Periodontal disease is one of the most common dentists witness in daily practice. With the large number of people that suffer from periodontitis (an estimated 47% of U.S. adults, and 70% aged 65 and older),1 a comprehensive approach to treatment Is necessary in order to manage the etiological factors and restore the patient to state of oral wellness. While a practitioner can remove plaque biofilm through mechanical therapy (e.g., periodontal debridement), many patients require supplemental measures as well.
One of those methods involves chemotherapeutic agents that are used to eliminate, reduce, or alter the effect of microorganisms in the oral cavity and elevate levels of pro-inflammatory mediators. Many of these chemotherapeutic agents can be used by the patient as an at-home treatment in the form of mouthwashes; other cases require antibiotics. Here are some essentials to know about periodontal disease and chemotherapeutic agents:
- Periodontal diseases are serious chronic infections that involve destruction of the tooth-supporting apparatus, including the gingiva, the periodontal ligament, and alveolar bone.2
- Although plaque is essential for the initiation of periodontal diseases, the majority of the destructive processes associated with these diseases are due to an excessive host response to the bacterial challenge.2
- Research shows that in the right patient, some periodontal diseases can be effectively treated with periodontal debridement (i.e., scaling and root planing or “SRP”) plus systemic antibiotics.3
- The best way to gauge an antibiotic/antimicrobial treatment’s efficacy is to look at the tangible benefits it provides to the patient. Today, periodontists are using systemic antibiotics and locally delivered antimicrobials and observing success. At the same time, the incidence of periodontal surgery is decreasing.3
- Many dental professionals are opposed to using antibiotics and antimicrobials because they believe they can achieve the best results by SRP followed, if necessary, by surgical procedures alone.3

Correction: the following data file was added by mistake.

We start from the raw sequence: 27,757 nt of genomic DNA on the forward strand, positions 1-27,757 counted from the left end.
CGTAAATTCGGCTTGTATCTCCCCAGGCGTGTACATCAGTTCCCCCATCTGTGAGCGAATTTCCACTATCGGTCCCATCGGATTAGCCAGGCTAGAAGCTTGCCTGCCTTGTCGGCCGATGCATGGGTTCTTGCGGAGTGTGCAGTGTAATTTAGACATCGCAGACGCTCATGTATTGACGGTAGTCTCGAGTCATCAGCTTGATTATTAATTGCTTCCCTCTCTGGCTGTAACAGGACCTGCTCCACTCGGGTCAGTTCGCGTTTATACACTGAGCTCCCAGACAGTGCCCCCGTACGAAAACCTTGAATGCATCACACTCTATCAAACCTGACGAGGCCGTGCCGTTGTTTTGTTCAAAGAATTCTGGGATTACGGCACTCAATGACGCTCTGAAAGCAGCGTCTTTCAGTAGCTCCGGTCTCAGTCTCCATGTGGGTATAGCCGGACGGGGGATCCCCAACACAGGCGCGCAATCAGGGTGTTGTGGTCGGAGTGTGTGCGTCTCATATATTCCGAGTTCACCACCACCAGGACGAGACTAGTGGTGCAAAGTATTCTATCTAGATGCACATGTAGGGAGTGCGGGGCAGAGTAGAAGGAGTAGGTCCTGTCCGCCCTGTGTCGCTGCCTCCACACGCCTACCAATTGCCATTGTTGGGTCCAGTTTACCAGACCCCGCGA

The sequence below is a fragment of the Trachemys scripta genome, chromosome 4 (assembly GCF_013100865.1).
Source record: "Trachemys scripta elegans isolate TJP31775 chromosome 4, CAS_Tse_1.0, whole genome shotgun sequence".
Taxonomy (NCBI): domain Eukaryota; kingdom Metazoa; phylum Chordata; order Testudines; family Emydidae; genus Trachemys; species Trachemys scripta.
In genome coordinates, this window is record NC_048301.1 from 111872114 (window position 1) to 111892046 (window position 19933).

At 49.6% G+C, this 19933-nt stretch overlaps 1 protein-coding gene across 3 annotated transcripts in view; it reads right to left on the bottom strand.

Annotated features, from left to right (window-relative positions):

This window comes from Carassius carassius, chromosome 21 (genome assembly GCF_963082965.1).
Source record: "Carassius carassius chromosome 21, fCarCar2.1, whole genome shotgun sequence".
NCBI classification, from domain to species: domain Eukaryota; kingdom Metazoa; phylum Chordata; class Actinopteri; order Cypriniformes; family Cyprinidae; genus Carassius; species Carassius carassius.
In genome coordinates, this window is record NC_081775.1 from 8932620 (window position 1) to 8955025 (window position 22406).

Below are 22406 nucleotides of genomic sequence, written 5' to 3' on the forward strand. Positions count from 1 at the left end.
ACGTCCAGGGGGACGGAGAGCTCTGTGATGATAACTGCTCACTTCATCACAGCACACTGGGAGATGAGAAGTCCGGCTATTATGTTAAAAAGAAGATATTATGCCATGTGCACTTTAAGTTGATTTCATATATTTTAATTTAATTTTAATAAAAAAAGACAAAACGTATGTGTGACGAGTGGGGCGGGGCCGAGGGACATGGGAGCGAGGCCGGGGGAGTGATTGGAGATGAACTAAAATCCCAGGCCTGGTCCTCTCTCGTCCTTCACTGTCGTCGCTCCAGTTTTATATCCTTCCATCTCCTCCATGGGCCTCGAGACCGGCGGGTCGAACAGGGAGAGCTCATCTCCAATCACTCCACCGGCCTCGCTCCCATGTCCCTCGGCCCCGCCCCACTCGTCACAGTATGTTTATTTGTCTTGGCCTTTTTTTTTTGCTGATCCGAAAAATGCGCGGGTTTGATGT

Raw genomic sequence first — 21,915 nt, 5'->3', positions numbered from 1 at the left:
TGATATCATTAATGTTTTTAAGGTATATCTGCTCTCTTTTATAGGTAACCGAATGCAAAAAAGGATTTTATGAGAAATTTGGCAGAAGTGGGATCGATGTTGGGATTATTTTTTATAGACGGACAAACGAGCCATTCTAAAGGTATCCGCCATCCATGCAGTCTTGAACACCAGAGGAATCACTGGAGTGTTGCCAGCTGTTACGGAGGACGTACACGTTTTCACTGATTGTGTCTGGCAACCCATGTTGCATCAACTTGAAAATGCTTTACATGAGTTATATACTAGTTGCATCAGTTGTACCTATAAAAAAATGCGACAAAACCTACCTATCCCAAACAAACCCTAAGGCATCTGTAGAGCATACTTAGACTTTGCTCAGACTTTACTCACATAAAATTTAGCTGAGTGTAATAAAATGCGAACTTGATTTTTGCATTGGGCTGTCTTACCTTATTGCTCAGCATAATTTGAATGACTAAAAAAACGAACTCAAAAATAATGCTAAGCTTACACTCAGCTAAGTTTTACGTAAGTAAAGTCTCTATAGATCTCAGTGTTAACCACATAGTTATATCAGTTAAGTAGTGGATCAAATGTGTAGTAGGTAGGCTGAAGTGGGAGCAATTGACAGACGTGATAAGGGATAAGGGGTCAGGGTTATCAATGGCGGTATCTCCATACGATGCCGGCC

- The use of chemotherapeutic agents is specifically designed to improve the clinical outcomes of mechanical treatments for periodontal diseases and may be particularly useful in the management of individuals with single or multiple risk factors.2
- The need for the development of chemotherapeutic agents is necessary as adjuncts to mechanical debridement since surgical and nonsurgical procedures cannot alone reduce the bacterial effects of periodontal disease completely.2
- Chemotherapeutic agents typically take the form of mouth rinses or dentifrices. Other agents available for the control and treatment of chronic periodontitis, such as locally applied antimicrobials/antibiotics and systemically administered antimicrobials, are reserved for more aggressive cases.4
- Currently, three resorbable, site-specific locally administered antimicrobial/antibiotics products are approved by the FDA for the treatment of chronic periodontitis—minocycline microspheres, doxycycline gel, and chlorhexidine chips)4
- The use of antiseptics, antibiotics, and host modulatory therapy as adjuncts to brushing, ultrasonics, and SRP have made non-surgical therapies more predictable, resulting in improvements in plaque control, pocket depth reductions, clinical attachment levels and bleeding.4
Strategies for the prevention and management of periodontal disease continue to evolve, and those involving mechanical debridement and the adjunct use of chemotherapeutics allow dental professionals to more effectively manage gingivitis and periodontitis. This combination approach can improve plaque control, reduce pocket depth, and improve clinical attachment levels. Re-evaluation of affected patients is key to ensure long-term health and to planning treatment that address the needs of each on an individual, personalized basis.
 Eke PI, Dye BA, Wei L, et al. Relevance of periodontitis in adults in the United States: 2009 and 2010. J Dent Res 2012;91(10):914-920.
 Genco RJ, Williams RC, eds. Periodontal Disease and Overall Health:A Clinician's Guide. Yardley, PA: Professional Audience Communications; 2010.
 Loesche WJ. Treating periodontal diseases as infections. Dimensions of Dental Hygiene. http://www.dimensionsofdentalhygiene.com/2008/06_june/features/treating_periodontal_diseases_as_infections.aspx. Published June 2008. Accessed September 29, 2016. Wilder RS, Ryan ME. Chemotherapeutics in the treatment of periodontal diseases. Dimensions of Dental Hygiene. http://www.dimensionsofdentalhygiene.com/2010/06_june/features/chemotherapeutics_in_the_treatment_of_periodontal_diseases.aspx. Published June 2010. Accessed September 29, 2016.